The UK Treasury Committee published a report on crypto-assets for its Digital Currencies inquiry. In the report, they seem keen on pushing a ‘Wild West’ analogy.
The Digital Currencies inquiry was launched in February of this year, with a remit to “cover the role of digital currencies in the UK.” This includes the opportunities and risks to consumers, businesses, and the government that digital currencies may bring.
Further, the inquiry will look at the potential of distributed ledger technology to impact financial institutions and infrastructure. The inquiry will also examine how to balance the regulatory response, to provide protection yet not limit innovation. However, the report published today does not address either of these aspects.
The chair of the committee, Rt. Hon. Nicky Morgan, MP, comments:
Bitcoin and other crypto-assets exist in the Wild West industry of crypto-assets. This unregulated industry leaves investors facing numerous risks.
These risks are volatile prices, hacking vulnerabilities,
minimal consumer protection, and anonymity aiding money-laundering. The report also correctly states that crypto-assets and ICOs are not currently within the scope of the Financial Services Authority (FCA).
The committee believes that there are no well-functioning crypto-currencies, insisting on calling them crypto-assets.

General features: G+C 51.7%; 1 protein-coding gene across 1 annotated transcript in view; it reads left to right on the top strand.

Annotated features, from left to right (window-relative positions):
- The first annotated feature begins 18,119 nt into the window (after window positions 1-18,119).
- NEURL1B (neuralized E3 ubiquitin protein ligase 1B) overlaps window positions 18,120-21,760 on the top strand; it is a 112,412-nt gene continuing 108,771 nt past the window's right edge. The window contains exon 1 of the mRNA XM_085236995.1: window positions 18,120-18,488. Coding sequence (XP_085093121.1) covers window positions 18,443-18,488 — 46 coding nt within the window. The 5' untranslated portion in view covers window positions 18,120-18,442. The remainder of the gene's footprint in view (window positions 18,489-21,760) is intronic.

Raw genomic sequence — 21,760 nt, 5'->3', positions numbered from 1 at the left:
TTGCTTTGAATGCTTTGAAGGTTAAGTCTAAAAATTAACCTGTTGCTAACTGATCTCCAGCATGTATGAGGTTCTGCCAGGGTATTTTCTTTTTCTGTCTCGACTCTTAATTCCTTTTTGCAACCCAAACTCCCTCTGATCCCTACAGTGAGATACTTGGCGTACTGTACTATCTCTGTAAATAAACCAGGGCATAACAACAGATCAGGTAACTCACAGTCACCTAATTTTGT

Wild Wild West
The committee finds that the “ambiguity of the UK Government and regulators’ position is clearly not sustainable.” The report states:
As the Government and regulators decide whether the current Wild West situation is allowed to continue, or whether they are going to introduce regulation, consumers remain unprotected.
The report concludes that, as a minimum, regulations should cover consumer protection and anti-money-laundering (AML).
The report then seems to pass the buck to the government and regulators, who according to the report, should:
evaluate the risks of crypto-assets, and assess whether their growth should be encouraged.
Good news if the government does want to encourage growth, and agrees with the committee that there is…
Regulation needed for “Wild West” crypto-asset market.
If the UK develops a proportionate regulatory environment for crypto-assets, the UK could be well placed to become a global centre for this activity.
The UK has promoted London as a promising FinTech hub for years. The digital sandbox and soft approach to regulation and was to encourage blockchain innovation around the silicon roundabout. What exactly has the committee achieved in the last seven months?
Self-regulatory group CryptoUK formed just before the Digital Currencies inquiry began. They have been promoting a proportionate regulatory environment since then — without any mention of the ‘Wild West’.
As an industry we have been calling for the introduction of proportionate regulation to improve standards and encourage growth.
It’s amazing they had the patience to refrain from facepalming.
What are your thoughts on the Digital Currencies inquiry? What about the ‘Wild West’ analogy?